Now, I don't mean just any old novel. As most of you have noticed the temperature has already begun to drop and the time of ghosts, and pumpkins, and cutesy 'scary' stuff has descended upon the valleys of Utah. Sooner than we realize the Provo children will be knocking at our apartment doors demanding sugar highs and the small thrills from men and women disguised as gruesome creatures. We will open our doors, and depending on personality types, either greet them with wide grins on our faces and bowls full of candy or give them a small scare to entertain our own exam riddled brains.
Until then, however, it's just getting colder and we still have work, and school, and church to bring little anxieties into our minds. Jackets and scarves have already begun to layer up in preparation for the autumn to come. Your neighbor is eating something with cinnamon (perhaps the over zealous are already playing Christmas songs) and you are sitting in your apartment/dorm/house with a textbook on your lap and a highlighter laying limp in your hand.
Whether you prefer something tamer or you enjoy a good horror, October is the month to break out that haunted house music, plug in your headphones and settle into your reading nest with the perfect novel to give your heart that extra quick beat.
Here's what the BYU Bookstore has to offer:
We have the classics such as:
- Mary Shelley's Frankenstein
- You all know the gist of the story, right? Has to do with a green monster-man with a really large forehead and bolts in his neck. Sure but no, not really.
Victor Frankenstein, an avid science student, wants to discover the method of bringing the dead back to life. Obsessed, he begins stealing body parts which eventually help him to create another, perfectly harmless, human being. However, Frankenstein is disgusted by his creation and condemns it to isolation. Eventually the loneliness and rejection the creature experiences ebbs away at its brain until he is overcome with evil and endeavors on a murderous rampage seeking out his creator.
- Bram Stoker's Dracula
- Despite the illusion that surrounds vampires in contemporary literature, the true vampire is a villain. Written in epistolary form, Stoker's Dracula, tells the classic tale of good vs. evil. Or in this case, Van Helsing vs. Count Dracula. Dracula, with the intention of moving from Transylvania to England, leaves behind body after body drained of blood. Van Helsing brought into the story to examine the diminishing health of Lucy Westenra quickly picks up on the trail and begins his hunt of the hunter in order to prevent any more deaths.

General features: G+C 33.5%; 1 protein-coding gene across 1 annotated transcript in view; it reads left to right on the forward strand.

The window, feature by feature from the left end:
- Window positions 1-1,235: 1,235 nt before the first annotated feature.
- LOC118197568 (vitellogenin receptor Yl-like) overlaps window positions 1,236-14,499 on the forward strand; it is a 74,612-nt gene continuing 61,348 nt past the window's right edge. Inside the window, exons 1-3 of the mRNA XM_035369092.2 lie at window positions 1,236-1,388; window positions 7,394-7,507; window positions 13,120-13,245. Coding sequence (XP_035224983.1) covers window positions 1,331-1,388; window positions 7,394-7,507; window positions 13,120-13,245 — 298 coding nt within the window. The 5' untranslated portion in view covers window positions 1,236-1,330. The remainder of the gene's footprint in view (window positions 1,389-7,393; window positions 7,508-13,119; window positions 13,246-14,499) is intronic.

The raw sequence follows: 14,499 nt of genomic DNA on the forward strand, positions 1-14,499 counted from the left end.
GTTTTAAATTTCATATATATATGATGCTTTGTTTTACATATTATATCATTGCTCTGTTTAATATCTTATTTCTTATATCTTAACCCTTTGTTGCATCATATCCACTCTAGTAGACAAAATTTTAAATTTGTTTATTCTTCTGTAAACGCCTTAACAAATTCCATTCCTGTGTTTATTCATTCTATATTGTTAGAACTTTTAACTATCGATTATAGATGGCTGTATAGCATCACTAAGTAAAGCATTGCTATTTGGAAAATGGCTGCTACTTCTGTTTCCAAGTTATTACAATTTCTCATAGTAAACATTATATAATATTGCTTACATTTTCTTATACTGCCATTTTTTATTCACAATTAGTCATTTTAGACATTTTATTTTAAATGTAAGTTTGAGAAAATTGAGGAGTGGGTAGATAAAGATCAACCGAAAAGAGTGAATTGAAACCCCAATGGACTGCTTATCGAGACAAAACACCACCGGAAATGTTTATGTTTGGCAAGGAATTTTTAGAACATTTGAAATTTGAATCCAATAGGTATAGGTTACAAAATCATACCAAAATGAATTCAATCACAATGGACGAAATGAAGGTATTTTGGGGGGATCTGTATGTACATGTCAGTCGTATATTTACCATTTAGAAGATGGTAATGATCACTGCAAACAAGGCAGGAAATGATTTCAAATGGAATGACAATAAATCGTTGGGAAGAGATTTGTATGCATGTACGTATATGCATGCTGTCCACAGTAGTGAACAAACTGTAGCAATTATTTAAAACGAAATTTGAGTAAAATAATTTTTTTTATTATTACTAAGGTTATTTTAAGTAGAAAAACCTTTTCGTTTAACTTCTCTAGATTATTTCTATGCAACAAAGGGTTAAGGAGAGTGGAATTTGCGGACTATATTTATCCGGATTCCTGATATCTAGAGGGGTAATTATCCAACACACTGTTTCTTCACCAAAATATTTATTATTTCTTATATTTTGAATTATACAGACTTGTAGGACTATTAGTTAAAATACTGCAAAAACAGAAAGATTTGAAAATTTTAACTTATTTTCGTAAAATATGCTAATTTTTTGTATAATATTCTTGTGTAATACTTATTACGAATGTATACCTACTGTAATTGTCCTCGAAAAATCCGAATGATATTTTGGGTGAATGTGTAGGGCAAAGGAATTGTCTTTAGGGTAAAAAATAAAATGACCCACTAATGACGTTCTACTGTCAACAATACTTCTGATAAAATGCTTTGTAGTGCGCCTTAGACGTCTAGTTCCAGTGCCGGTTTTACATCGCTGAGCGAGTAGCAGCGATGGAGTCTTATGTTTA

Some relatively new stuff:
- Neil Gaiman's American Gods
- If any of you have either seen or read Coraline then this newly popular novel might entice you. The protagonist, Shadow, has just been released from prison and has also just been notified of his wife's death. Numb to feeling, he comes across the character of Mr.Wednesday who claims to be a former god and the American king. Together, they take a trip across the country, unveiling America piece by piece.
And for brownie points, give it a gander:
- Henry James' The Turn of the Screw
- The Turn of the Screw was written in 1898 and the English is very convoluted so give yourself some time with this one. However, definitely give it a go. Miss Jessel has just been hired as a governess for the two most adorable and lovable children anyone could ever create. Unfortunately, she doesn't seem to be the only person, or entity, who thinks this. Little siblings, Miles and Flora, have attracted the spirits of dead former workers. This couple are determined to entice Miles and Flora away from the safety of their governess and into the embrace of death. The Turn of the Screw isn't just a classic ghost story, it is the ghost story.